1.1 The Soviets lead

In August 1958, the United States tries to get ahead of the Russians with an attempt to be the first to reach the Moon with an automatic probe, Able 1, but the launch fails 77 seconds after liftoff. The next three attempts (Pioneer 1, 2 and 3) suffer a similar fate.

On January 2, 1959, the Soviets launch the Luna 1 probe, which two days later achieves the first lunar flyby, getting as close as 6,000 kilometers (3,700 miles) to the Moon, and becomes the first vehicle to go into orbit around the Sun.

America’s fifth lunar attempt, Pioneer 4, achieves solar orbit but fails to get any closer than 60,000 kilometers (37,000 miles) to the Moon on March 4.

The Soviets achieve another first on September 13, 1959: their Luna 2 probe crash-lands on the Moon. Less than a month later, Luna 3 reveals to the world the very first pictures of the far side of the Moon.

The far side of the Moon, imaged by the Soviet probe Luna 3 in 1959.

It will take the US five more years, and nine more attempts, to reach the Moon with a space probe. For the time being, America has to make do with science missions in Earth orbit, such as Explorer 6, which provides an almost complete map of the Van Allen radiation belts that encircle our planet and returns the first television pictures of Earth from space. Two monkeys, Able and Baker, are recovered successfully after suborbital flights into space. But the headline-grabbing space launches are all Soviet.

1.2 The US catches up

In 1960 the United States achieves several records: first imaging weather satellite (TIROS-1, April 1), first electronic intelligence satellite (GRAB-1, July 5), first recovery of a satellite after reentry from Earth orbit (Discoverer 13, August 11) and first imaging spy satellite (Discoverer 14, August 18).

These are mostly military achievements, prompted by the need to replace urgently with satellites the top-secret U-2 spy planes that had been conducting covert reconnaissance flights over Soviet territory, taking detailed pictures of the country’s most secret facilities. On May 1, 1960, one of these planes had been shot down and the pilot captured, causing huge diplomatic embarrassment to the United States.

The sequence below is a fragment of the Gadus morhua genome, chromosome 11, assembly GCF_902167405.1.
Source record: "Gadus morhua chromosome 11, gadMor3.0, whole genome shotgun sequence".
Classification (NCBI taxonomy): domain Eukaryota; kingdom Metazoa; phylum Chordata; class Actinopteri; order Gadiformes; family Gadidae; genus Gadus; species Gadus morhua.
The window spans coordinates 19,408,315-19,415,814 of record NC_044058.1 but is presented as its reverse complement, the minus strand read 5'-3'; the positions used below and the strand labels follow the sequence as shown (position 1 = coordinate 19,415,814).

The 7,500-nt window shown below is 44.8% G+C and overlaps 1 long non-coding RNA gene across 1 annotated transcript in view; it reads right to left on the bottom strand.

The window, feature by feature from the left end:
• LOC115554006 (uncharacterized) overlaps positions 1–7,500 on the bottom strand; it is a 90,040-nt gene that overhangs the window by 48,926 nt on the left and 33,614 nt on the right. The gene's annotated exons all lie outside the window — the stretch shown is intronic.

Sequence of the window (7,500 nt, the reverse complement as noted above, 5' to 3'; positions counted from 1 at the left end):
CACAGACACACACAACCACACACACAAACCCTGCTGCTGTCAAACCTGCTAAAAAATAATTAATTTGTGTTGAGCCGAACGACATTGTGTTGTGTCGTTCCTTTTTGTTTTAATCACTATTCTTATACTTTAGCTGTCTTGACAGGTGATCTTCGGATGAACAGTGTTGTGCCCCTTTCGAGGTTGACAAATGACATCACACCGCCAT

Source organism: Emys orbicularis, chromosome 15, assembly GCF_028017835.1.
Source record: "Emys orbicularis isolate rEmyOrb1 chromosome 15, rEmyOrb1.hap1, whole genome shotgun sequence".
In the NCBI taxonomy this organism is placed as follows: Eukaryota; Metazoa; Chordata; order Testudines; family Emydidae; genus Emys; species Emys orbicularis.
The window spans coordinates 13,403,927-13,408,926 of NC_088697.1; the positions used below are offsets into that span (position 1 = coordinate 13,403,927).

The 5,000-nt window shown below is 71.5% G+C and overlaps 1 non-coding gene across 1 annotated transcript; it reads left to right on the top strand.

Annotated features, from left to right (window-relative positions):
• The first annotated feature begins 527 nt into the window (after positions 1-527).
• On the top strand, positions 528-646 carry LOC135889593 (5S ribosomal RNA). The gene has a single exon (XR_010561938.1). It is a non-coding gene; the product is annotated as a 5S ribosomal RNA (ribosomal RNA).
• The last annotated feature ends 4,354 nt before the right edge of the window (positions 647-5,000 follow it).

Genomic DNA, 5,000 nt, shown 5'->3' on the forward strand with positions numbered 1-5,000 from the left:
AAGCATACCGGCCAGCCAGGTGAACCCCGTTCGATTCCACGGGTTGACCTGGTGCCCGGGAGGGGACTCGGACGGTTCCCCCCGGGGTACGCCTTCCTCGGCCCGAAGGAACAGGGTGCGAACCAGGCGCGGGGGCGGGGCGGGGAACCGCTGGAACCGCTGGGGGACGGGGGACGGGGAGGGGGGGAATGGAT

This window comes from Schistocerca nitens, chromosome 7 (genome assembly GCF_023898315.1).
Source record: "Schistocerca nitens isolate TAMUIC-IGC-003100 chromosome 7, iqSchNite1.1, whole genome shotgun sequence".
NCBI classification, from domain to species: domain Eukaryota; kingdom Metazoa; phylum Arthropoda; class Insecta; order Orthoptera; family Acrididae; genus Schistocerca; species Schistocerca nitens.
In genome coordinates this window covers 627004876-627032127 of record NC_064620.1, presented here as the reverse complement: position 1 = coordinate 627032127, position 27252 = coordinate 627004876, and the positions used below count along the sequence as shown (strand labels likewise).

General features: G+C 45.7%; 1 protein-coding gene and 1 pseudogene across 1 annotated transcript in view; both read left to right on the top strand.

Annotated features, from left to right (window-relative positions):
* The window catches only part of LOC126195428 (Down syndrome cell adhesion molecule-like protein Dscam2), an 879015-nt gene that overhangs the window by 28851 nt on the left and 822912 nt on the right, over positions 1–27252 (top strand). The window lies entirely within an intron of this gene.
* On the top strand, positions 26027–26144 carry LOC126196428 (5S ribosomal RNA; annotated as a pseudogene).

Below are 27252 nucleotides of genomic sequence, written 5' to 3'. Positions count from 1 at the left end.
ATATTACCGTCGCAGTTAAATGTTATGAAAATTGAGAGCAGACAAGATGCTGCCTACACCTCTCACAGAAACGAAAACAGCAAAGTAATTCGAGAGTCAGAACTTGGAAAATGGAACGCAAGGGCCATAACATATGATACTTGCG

Once again the Soviet Union grabs the space headlines: in August, Sputnik 5 carries plants and animals (two dogs, Belka and Strelka, forty mice and two rats) into space and for the first time returns them safely from orbit.

1.3 The first human being in space

1961 sees a new Soviet shocker: on April 12, Yuri Gagarin becomes the first human being to fly in space. Not as a brief up-and-down hop beyond the atmosphere, but as an orbital flight aboard Vostok 1.

Americans are stunned and beaten to the draw once again. The best response they can muster is a fifteen-minute suborbital flight with Alan Shepard in a Mercury spacecraft on May 5, because US rockets powerful enough to carry an astronaut into Earth orbit have the unpleasant tendency to explode during test launches. Russian rockets, instead, appear to be outstandingly reliable, also thanks to the fact that their failures are not disclosed.

Gagarin’s space flight in the Huntsville Times.

So with a grand total of fifteen minutes of suborbital human spaceflight on its track record and an unruly assortment of exploding rockets as its current assets, the United States throws down a daring gauntlet: on May 25, 1961, President John Fitzgerald Kennedy challenges the Soviet Union to a race to the Moon.

I believe that this nation should commit itself to achieving the goal, before this decade is out, of landing a man on the Moon and returning him safely to the earth. No single space project in this period will be more impressive to mankind or more important for the long-range exploration of space; and none will be so difficult or expensive to accomplish.